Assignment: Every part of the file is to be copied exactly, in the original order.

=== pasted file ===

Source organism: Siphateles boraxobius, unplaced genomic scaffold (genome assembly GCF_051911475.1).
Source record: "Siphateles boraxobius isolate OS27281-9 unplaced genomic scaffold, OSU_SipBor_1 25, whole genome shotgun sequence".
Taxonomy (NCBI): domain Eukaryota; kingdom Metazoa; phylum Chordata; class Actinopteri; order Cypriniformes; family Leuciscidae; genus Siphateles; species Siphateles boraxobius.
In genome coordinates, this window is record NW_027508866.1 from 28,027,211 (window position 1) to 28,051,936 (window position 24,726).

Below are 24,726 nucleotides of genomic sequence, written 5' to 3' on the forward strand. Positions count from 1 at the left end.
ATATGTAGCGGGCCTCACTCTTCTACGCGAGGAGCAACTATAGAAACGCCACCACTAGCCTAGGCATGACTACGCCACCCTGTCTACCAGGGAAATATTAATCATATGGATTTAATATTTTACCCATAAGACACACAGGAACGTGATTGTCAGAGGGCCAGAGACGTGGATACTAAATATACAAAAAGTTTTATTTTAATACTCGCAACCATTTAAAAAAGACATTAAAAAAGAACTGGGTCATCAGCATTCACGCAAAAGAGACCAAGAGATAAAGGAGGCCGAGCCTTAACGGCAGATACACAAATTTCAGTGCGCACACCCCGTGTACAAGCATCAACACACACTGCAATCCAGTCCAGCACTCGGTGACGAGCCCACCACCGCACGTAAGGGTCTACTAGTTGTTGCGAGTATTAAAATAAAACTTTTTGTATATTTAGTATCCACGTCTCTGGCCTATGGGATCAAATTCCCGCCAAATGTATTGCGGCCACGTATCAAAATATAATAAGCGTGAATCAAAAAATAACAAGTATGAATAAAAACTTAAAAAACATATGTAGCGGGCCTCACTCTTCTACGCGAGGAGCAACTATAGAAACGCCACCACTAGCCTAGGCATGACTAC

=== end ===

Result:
Source organism: Siphateles boraxobius, unplaced genomic scaffold (genome assembly GCF_051911475.1).
Source record: "Siphateles boraxobius isolate OS27281-9 unplaced genomic scaffold, OSU_SipBor_1 25, whole genome shotgun sequence".
Taxonomy (NCBI): domain Eukaryota; kingdom Metazoa; phylum Chordata; class Actinopteri; order Cypriniformes; family Leuciscidae; genus Siphateles; species Siphateles boraxobius.
In genome coordinates, this window is record NW_027508866.1 from 28,027,211 (window position 1) to 28,051,936 (window position 24,726).

Below are 24,726 nucleotides of genomic sequence, written 5' to 3' on the forward strand. Positions count from 1 at the left end.
ATATGTAGCGGGCCTCACTCTTCTACGCGAGGAGCAACTATAGAAACGCCACCACTAGCCTAGGCATGACTACGCCACCCTGTCTACCAGGGAAATATTAATCATATGGATTTAATATTTTACCCATAAGACACACAGGAACGTGATTGTCAGAGGGCCAGAGACGTGGATACTAAATATACAAAAAGTTTTATTTTAATACTCGCAACCATTTAAAAAAGACATTAAAAAAGAACTGGGTCATCAGCATTCACGCAAAAGAGACCAAGAGATAAAGGAGGCCGAGCCTTAACGGCAGATACACAAATTTCAGTGCGCACACCCCGTGTACAAGCATCAACACACACTGCAATCCAGTCCAGCACTCGGTGACGAGCCCACCACCGCACGTAAGGGTCTACTAGTTGTTGCGAGTATTAAAATAAAACTTTTTGTATATTTAGTATCCACGTCTCTGGCCTATGGGATCAAATTCCCGCCAAATGTATTGCGGCCACGTATCAAAATATAATAAGCGTGAATCAAAAAATAACAAGTATGAATAAAAACTTAAAAAACATATGTAGCGGGCCTCACTCTTCTACGCGAGGAGCAACTATAGAAACGCCACCACTAGCCTAGGCATGACTAC